BART implemented an updated schedule for passengers Monday as part of efforts to adapt to post-pandemic ridership.
According to a BART press release, passengers will no longer have to wait for more than 20 minutes for a train, regardless of the time of day or day of the week.
BART spokesperson Jim Allison said the schedule was changed to match resident commute patterns following the pandemic.
Allison noted that post-pandemic ridership on weekends and nights is rebounding quicker than week days, deviating from previous patterns of rush hour highs followed by dwindling ridership. The new schedule hopes to “even things out,” he said, providing more trains on the busiest lines.
BART will also start running fewer cars per train. According to Allison, this will give police personnel faster access to cars in the event of an emergency and reduce the chance that a passenger will be in a nearly empty car.
Allison noted that BART will be saving $12 million in this cut, from power to run additional cars to upkeep costs.
BART will be monitoring passengers with heat map data to ensure that shorter trains are adequate, and will add cars to accommodate if needed, Allison said. So far, passengers monitored by BART have reported adequate space on the shorter trains.
Trains traveling on the yellow line will operate on eight cars, and those on the other lines will operate on six cars, Allison said. The agency also plans to cut older, “legacy” trains.
“We transitioned into operating on the “Fleet of the Future” trains,” Allison said. “People will still see old legacy trains running occasionally, but for the most part you will see the new train cars.”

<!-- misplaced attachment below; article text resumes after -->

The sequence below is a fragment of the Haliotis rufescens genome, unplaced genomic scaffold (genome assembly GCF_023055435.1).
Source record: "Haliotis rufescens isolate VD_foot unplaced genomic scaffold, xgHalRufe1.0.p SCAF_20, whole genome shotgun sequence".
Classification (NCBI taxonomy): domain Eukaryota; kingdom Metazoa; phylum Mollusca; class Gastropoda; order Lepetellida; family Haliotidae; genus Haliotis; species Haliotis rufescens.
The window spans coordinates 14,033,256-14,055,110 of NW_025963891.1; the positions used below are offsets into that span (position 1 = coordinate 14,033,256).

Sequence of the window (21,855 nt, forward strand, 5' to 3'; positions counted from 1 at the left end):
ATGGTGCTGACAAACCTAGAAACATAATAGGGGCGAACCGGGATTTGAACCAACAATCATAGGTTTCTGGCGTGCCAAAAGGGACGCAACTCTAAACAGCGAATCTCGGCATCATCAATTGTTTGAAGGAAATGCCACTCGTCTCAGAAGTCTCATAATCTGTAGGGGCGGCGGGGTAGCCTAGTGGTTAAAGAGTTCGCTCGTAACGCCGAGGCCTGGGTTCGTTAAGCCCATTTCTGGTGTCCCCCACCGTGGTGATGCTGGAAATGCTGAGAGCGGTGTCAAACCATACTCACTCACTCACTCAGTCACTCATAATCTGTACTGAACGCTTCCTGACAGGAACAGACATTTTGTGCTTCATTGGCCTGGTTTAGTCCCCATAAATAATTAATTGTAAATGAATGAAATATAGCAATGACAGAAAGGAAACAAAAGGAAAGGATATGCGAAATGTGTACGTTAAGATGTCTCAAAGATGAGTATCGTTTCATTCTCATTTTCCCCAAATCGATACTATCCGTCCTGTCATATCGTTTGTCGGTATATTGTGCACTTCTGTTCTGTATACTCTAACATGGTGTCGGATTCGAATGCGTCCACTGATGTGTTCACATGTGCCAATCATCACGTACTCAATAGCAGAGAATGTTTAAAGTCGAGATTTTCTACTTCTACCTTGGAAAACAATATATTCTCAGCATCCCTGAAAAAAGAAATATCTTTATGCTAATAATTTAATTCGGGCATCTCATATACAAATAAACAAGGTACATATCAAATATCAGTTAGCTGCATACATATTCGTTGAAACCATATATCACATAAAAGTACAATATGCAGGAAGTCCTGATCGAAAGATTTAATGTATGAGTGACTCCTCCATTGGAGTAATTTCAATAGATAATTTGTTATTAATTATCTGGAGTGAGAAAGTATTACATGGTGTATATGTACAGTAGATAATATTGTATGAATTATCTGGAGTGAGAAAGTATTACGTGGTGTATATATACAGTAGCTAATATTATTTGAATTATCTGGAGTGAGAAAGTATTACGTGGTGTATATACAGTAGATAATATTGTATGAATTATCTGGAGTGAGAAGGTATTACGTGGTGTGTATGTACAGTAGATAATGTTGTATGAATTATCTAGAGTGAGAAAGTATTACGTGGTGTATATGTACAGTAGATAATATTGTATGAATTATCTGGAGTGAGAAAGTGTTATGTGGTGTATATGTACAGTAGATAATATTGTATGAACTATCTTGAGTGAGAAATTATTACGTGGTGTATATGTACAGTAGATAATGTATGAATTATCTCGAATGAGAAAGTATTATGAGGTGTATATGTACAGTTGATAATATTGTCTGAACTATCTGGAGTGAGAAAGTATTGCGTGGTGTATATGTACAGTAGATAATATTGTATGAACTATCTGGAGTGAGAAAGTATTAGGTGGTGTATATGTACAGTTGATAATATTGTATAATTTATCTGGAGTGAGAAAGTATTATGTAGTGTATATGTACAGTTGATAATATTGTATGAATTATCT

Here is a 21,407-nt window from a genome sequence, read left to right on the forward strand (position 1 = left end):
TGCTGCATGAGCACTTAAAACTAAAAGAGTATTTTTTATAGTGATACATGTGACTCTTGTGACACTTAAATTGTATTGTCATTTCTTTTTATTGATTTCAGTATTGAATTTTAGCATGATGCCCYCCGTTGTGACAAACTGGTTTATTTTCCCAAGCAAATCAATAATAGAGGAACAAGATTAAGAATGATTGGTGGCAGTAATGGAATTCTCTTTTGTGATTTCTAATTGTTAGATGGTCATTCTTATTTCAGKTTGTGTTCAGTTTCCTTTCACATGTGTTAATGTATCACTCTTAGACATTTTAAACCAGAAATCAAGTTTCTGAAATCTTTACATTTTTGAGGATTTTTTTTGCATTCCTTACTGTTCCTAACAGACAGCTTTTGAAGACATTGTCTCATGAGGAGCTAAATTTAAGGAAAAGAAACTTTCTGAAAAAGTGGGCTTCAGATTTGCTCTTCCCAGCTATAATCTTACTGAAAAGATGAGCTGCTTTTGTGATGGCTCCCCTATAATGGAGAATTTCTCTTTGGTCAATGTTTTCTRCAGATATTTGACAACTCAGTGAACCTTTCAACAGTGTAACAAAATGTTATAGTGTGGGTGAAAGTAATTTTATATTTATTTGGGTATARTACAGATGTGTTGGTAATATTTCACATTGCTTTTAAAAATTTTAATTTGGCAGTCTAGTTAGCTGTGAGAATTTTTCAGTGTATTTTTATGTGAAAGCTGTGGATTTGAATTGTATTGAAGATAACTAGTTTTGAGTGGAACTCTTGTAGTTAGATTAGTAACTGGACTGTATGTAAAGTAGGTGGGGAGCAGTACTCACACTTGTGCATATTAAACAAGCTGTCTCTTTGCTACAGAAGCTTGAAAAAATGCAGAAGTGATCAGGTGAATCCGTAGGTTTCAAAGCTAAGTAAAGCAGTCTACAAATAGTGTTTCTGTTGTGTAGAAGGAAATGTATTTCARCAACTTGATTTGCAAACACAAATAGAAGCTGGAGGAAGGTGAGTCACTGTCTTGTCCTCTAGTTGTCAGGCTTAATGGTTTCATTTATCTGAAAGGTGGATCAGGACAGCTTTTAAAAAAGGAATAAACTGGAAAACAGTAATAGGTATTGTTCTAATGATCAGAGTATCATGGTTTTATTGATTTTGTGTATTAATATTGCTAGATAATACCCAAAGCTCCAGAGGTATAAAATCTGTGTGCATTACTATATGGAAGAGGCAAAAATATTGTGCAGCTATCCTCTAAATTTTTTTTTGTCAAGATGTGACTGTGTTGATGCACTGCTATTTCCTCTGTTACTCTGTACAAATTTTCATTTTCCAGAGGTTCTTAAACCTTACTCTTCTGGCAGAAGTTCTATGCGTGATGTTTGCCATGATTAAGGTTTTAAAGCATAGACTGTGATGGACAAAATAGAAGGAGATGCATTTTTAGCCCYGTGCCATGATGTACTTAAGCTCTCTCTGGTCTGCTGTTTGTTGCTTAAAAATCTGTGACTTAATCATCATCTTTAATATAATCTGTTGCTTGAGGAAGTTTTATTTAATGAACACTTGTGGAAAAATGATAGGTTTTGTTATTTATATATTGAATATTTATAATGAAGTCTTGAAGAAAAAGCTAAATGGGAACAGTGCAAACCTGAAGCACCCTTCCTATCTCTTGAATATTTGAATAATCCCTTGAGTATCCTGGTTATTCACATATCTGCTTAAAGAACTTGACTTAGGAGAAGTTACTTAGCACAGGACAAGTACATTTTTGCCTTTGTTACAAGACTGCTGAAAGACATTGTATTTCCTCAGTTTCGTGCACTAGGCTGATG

The next major change will be fare gate replacements in all stations by the end of 2025, as well as staff increases in response to passengers who jump the current fare gates without scanning their clipper cards.
“Station agent staffing has been an issue, and we’ve been working hard to staff up for them and train operators, the two front line employees of BART,” Allison said.
He anticipates that additional staffing will help mitigate the issue of non-paying passengers.
Unlike the free-of-cost schedule change, the fare gates project will be financed by BART’s capital funding, Allison said, noting that BART has already secured $73 million for the $90 million project, much of it through Measure RR and federal, state and county funds.
Though the operating budget is balanced for this fiscal year, BART expects a $93 million deficit the next year and more budget challenges in the future, according to Allison.
“In the past, we’ve relied on passengers paying fares, but we don’t have that anymore because of post-pandemic lost riderships,” Allison said.